Throughout my legal career — including at Quarles & Brady, as a solo practitioner, and especially as a writer — I’ve pondered a wide variety of “conflict of interest” scenarios. And while attorneys are conditioned to run scared from any situation that could conceivably be construed as a conflict, there are two huge conflicts of interest sitting right under our noses. First, let’s begin with state bar associations.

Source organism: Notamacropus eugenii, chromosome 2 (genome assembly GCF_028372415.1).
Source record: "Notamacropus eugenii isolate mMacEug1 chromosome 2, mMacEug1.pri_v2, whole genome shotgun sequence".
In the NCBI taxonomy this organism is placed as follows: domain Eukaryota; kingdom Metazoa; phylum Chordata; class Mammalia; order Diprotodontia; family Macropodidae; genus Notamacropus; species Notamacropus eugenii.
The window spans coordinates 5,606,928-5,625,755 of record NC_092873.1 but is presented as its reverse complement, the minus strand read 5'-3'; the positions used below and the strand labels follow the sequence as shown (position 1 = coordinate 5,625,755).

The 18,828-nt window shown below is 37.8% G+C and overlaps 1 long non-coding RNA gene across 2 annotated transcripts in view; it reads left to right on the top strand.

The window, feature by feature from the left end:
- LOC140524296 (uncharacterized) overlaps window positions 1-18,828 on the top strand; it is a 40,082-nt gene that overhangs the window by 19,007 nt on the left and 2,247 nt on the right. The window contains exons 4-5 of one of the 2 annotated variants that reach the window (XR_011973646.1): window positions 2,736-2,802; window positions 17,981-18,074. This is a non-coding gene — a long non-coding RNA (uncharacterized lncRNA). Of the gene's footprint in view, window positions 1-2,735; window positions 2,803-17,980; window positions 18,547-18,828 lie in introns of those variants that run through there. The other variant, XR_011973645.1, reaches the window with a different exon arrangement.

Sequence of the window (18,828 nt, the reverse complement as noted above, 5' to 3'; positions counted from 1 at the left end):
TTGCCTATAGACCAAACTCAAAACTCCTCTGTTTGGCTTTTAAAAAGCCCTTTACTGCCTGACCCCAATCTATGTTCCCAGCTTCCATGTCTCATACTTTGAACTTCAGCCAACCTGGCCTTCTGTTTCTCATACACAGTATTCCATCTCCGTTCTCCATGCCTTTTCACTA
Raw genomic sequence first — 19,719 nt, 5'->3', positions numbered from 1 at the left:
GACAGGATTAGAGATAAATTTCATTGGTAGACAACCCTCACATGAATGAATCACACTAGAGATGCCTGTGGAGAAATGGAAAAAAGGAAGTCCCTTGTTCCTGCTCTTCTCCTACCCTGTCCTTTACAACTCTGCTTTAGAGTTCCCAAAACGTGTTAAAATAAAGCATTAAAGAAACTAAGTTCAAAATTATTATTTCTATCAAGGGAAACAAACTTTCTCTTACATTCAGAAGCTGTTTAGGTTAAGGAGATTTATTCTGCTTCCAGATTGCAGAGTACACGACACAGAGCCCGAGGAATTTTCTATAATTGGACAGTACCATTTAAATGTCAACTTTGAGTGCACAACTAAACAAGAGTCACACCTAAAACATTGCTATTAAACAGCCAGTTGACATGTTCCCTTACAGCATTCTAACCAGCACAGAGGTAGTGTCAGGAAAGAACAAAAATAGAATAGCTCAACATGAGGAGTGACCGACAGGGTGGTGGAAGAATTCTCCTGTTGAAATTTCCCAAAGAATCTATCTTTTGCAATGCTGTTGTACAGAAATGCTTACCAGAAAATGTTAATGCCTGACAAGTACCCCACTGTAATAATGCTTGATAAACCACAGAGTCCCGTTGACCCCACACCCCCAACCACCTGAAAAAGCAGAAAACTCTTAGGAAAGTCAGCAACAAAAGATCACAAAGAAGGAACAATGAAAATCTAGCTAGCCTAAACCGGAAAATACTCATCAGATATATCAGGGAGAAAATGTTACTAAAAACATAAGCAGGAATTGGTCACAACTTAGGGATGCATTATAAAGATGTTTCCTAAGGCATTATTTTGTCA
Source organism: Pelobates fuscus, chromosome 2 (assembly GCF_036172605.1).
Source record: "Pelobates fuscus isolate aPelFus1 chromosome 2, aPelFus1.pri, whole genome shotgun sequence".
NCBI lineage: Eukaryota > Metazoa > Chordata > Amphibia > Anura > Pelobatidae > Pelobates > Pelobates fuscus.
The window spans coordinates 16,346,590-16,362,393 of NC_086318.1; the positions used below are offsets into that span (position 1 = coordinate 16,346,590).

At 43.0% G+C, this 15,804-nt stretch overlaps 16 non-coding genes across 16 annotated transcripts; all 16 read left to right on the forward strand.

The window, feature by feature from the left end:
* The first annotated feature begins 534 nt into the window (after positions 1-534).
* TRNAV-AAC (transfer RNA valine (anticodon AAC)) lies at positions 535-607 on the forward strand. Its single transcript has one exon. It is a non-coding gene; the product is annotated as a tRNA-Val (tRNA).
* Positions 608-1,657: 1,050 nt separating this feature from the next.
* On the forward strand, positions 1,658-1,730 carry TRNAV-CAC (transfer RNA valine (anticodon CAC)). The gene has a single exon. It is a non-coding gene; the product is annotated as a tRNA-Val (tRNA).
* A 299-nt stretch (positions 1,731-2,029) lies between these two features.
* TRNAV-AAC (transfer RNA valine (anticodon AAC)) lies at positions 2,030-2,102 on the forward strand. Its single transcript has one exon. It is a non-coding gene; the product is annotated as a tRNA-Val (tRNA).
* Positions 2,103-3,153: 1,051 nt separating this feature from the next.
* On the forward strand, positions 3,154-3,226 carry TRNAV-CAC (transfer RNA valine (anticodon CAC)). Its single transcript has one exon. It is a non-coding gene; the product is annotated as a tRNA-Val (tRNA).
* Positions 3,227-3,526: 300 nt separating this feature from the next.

The mandatory, integrated state bar is such an obvious conflict that it needs little explanation. In a nutshell, the bar forces attorneys to become members, takes their dues money, and then actively works for “the public” and against its membership. Some state bar associations still pretend to serve their membership, when actually they are nothing more than Great Public Protection Perpetual Motion Machines: “The [attorney] members of the State Bar might still be stakeholders in the discipline system but that stake has shrunk to the size of the steak you order in a trendy restaurant, the one hiding under a stalk of asparagus.” But as the Irreverent Lawyer informs us, some state bars might do away with this pretense altogether. The State Bar of Arizona, for example, proposes clarifying the issue as follows: You, attorney, must join our ranks and pay your annual dues, and we will serve you only if it doesn’t conflict with our “mission . . . primarily to protect and to serve the public[.]” (For all of the Irreverent Lawyer’s posts on “your friendly state bar,” click here.)